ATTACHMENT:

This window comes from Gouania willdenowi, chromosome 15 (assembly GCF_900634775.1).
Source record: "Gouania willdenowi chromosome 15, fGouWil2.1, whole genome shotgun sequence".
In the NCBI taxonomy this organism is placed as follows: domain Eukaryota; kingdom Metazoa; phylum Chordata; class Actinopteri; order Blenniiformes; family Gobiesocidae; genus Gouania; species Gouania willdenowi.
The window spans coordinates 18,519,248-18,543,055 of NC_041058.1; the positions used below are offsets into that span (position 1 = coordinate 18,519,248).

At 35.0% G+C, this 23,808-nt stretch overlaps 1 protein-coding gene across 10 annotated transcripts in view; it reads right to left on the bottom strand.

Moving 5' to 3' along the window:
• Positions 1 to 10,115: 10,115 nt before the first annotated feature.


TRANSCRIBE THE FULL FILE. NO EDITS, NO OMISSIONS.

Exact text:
This window comes from Gouania willdenowi, chromosome 15 (assembly GCF_900634775.1).
Source record: "Gouania willdenowi chromosome 15, fGouWil2.1, whole genome shotgun sequence".
In the NCBI taxonomy this organism is placed as follows: domain Eukaryota; kingdom Metazoa; phylum Chordata; class Actinopteri; order Blenniiformes; family Gobiesocidae; genus Gouania; species Gouania willdenowi.
The window spans coordinates 18,519,248-18,543,055 of NC_041058.1; the positions used below are offsets into that span (position 1 = coordinate 18,519,248).

At 35.0% G+C, this 23,808-nt stretch overlaps 1 protein-coding gene across 10 annotated transcripts in view; it reads right to left on the bottom strand.

Moving 5' to 3' along the window:
• Positions 1 to 10,115: 10,115 nt before the first annotated feature.